Presentation on theme: "How I make a Peace Drum by Fred Haga in Clark County, Washington."— Presentation transcript:
How I make a Peace Drum by Fred Haga in Clark County, Washington
First, get a buffalo rawhide. The hide has not been tanned into leather.
Then select some boards for frames and stands. I mostly use western red cedar boards similar to this one. Smaller, lighter drums can be framed with one inch lumber. Some of the largest drums are made using two inch by eight inch by ten foot cedar boards.
Miter cut the frame boards to length.
Drill the lacing holes. This is more accurate and quicker with a drill press.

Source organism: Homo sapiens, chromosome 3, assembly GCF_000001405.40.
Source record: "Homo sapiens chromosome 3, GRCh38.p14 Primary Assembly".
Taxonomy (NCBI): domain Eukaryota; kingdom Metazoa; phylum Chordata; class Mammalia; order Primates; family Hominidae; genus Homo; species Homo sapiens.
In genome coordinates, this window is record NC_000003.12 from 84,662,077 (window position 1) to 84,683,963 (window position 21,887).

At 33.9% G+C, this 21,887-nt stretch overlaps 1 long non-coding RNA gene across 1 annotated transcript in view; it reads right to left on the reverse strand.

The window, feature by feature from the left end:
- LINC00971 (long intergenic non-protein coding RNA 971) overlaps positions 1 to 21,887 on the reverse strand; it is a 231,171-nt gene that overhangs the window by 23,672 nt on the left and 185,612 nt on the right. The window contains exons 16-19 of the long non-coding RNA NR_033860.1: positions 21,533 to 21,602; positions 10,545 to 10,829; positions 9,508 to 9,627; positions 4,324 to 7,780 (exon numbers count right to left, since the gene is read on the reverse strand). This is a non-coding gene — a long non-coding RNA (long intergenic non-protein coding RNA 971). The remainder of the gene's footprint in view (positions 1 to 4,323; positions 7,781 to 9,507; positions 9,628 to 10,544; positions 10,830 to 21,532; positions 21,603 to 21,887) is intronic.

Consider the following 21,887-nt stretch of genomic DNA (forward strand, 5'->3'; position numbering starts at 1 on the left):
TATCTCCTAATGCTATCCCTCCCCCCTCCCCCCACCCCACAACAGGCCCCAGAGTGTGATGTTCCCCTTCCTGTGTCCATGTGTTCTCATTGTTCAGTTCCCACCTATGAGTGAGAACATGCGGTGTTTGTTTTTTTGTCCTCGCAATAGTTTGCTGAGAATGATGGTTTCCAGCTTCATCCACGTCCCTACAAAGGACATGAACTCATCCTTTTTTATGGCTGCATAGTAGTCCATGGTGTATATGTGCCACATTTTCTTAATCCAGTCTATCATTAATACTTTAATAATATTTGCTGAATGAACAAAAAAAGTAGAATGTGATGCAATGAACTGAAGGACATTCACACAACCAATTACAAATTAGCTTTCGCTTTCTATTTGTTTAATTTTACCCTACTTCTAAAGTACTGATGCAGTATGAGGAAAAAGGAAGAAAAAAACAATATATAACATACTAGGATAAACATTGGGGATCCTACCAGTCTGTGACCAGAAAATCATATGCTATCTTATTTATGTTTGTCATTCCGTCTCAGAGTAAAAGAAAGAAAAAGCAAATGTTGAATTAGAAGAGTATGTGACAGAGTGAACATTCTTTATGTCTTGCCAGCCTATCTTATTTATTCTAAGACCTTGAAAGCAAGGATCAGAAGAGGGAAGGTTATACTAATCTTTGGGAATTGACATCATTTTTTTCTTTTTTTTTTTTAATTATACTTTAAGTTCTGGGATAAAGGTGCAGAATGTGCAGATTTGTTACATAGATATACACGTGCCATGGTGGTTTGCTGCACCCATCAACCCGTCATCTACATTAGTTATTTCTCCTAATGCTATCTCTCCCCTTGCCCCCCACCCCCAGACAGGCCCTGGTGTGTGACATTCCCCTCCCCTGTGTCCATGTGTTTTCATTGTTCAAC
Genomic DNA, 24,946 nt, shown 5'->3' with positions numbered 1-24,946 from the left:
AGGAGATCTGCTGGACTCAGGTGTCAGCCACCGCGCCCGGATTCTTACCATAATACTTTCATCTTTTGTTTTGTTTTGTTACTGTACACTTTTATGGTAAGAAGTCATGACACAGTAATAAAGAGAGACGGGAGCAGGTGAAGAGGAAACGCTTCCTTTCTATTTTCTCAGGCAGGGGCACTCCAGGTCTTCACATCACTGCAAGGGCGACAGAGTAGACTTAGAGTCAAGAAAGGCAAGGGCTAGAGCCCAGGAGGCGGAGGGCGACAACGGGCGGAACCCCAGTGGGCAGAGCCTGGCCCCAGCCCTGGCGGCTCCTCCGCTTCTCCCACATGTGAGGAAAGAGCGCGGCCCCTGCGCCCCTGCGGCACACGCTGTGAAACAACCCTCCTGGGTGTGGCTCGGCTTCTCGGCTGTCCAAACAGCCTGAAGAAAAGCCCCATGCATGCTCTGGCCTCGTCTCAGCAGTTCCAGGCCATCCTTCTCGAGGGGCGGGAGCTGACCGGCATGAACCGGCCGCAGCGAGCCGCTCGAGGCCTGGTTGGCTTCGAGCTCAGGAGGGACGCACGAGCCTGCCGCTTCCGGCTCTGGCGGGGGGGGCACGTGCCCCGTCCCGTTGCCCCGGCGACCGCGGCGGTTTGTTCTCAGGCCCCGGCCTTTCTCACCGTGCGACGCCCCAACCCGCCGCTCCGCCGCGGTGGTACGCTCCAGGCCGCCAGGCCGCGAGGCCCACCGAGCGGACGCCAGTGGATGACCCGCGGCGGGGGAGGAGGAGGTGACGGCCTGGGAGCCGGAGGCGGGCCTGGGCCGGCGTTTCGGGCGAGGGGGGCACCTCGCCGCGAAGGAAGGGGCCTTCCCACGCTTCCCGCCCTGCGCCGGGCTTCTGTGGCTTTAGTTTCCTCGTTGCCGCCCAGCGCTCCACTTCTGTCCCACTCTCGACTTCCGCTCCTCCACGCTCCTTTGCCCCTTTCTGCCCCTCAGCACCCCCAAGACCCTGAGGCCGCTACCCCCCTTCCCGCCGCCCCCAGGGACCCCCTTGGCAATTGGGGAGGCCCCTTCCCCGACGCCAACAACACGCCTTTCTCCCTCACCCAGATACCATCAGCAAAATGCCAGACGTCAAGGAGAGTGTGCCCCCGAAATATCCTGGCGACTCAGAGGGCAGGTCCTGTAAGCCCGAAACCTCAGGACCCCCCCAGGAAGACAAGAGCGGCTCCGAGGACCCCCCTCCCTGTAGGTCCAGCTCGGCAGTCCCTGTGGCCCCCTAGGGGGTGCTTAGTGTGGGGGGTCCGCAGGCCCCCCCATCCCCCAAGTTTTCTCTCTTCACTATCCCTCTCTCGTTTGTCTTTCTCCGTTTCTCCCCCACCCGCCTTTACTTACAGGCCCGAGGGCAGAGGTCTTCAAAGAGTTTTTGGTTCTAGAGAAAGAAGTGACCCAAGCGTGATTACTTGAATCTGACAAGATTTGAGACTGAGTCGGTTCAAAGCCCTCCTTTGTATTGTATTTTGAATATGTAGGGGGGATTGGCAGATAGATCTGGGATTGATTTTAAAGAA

Rout the lacing holes and edges with a round over bit. Now I have my router mounted in a table and it works much better.
Sand the lacing holes, edges, and faces. Then sand some more.
Glue the frame pieces together, strap them tightly, and let them set over night.
Add sausage dowels to frame joints top and bottom.
Putty some frame joints. Avoid twisted, warped, or cupped boards.
Sand, and sand, and sand some more. With power and by hand.
Finish the frame with oil or wood stain or hand rubbed poly.
Plan the drum head layout for best sound, avoiding holes.
Cut lacing from the leftover rawhide – about 30 feet of lacing per drum.
Lace the drum head to the frame.
Add manila rope for suspension from the stand.
Build a drum stand while the drum head is drying.
Label and date the completed drum.
I use beaver gnawed sticks and sheepskin to make beaters.
Sew a drum bonnet and carrying bag – I have mine made by Cedar Creek Designs in Vancouver.
These Peace Drums, including shape, suspension, lacing, stand, beaters and bungee are all my original inspiration, design, and creation. Enjoy.